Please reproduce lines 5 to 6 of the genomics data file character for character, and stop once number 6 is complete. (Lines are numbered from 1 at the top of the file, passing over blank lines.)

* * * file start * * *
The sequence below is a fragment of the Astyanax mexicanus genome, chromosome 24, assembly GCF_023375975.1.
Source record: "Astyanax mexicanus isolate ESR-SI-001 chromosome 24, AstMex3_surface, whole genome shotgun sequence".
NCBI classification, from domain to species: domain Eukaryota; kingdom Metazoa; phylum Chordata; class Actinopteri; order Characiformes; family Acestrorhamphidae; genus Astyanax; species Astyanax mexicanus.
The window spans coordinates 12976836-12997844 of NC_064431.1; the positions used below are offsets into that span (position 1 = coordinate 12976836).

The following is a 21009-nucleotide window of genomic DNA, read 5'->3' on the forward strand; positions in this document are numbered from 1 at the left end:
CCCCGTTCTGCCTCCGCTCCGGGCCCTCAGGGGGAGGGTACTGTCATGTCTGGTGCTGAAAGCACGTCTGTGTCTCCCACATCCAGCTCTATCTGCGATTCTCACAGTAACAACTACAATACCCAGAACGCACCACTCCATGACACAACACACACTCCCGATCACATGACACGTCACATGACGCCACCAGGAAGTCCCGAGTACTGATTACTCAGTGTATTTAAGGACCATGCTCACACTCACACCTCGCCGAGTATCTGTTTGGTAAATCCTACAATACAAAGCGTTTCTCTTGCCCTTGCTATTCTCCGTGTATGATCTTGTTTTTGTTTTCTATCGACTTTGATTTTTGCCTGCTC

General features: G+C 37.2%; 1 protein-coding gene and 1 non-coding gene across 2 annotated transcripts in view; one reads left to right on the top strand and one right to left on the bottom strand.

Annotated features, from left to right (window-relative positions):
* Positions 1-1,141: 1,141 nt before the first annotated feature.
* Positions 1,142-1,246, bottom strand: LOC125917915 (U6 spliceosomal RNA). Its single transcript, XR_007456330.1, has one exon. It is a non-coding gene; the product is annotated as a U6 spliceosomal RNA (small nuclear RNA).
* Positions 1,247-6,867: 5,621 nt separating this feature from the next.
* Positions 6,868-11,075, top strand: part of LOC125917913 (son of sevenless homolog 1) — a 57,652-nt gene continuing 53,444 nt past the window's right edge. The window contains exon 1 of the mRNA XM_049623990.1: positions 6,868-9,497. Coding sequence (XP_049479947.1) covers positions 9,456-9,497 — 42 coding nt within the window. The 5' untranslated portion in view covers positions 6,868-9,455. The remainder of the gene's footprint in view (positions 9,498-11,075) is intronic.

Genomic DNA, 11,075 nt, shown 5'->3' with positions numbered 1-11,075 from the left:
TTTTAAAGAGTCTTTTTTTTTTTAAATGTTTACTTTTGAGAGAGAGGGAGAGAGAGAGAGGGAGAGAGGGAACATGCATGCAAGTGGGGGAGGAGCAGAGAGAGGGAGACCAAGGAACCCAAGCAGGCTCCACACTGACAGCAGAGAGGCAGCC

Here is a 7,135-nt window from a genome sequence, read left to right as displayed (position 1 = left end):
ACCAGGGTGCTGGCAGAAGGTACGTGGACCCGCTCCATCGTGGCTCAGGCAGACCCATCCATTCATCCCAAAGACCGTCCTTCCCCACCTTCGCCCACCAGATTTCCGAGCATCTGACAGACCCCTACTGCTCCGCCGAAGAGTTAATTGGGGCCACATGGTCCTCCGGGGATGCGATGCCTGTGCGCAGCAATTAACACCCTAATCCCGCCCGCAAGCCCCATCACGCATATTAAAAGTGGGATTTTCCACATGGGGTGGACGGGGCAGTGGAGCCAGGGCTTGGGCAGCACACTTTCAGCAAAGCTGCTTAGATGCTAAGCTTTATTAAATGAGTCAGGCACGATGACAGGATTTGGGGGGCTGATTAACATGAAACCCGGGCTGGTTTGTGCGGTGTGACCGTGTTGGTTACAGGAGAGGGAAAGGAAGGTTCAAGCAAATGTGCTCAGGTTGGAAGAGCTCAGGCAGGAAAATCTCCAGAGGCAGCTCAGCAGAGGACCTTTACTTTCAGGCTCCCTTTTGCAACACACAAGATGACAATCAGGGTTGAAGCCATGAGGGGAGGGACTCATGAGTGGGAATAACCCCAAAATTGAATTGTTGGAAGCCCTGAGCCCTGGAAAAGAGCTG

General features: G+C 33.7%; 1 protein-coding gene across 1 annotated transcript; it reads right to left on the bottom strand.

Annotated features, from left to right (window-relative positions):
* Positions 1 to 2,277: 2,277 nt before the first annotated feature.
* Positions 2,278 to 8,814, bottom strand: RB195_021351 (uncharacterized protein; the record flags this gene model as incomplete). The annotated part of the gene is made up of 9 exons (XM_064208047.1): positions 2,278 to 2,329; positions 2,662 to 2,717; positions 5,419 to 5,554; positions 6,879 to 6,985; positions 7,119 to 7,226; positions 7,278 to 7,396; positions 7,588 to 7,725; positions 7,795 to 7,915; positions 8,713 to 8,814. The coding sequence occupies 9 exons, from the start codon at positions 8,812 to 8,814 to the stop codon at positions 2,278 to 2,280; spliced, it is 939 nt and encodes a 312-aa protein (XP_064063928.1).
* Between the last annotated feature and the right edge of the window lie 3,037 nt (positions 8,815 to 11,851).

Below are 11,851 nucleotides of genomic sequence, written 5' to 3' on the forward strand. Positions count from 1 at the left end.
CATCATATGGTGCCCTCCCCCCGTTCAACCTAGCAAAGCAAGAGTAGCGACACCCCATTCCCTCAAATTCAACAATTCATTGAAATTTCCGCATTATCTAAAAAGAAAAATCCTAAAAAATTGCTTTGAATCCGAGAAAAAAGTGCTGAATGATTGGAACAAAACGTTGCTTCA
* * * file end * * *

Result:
The following is a 21009-nucleotide window of genomic DNA, read 5'->3' on the forward strand; positions in this document are numbered from 1 at the left end:
CCCCGTTCTGCCTCCGCTCCGGGCCCTCAGGGGGAGGGTACTGTCATGTCTGGTGCTGAAAGCACGTCTGTGTCTCCCACATCCAGCTCTATCTGCGATTCTCACAGTAACAACTACAATACCCAGAACGCACCACTCCATGACACAACACACACTCCCGATCACATGACACGTCACATGACGCCACCAGGAAGTCCCGAGTACTGATTACTCAGTGTATTTAAGGACCATGCTCACACTCACACCTCGCCGAGTATCTGTTTGGTAAATCCTACAATACAAAGCGTTTCTCTTGCCCTTGCTATTCTCCGTGTATGATCTTGTTTTTGTTTTCTATCGACTTTGATTTTTGCCTGCTC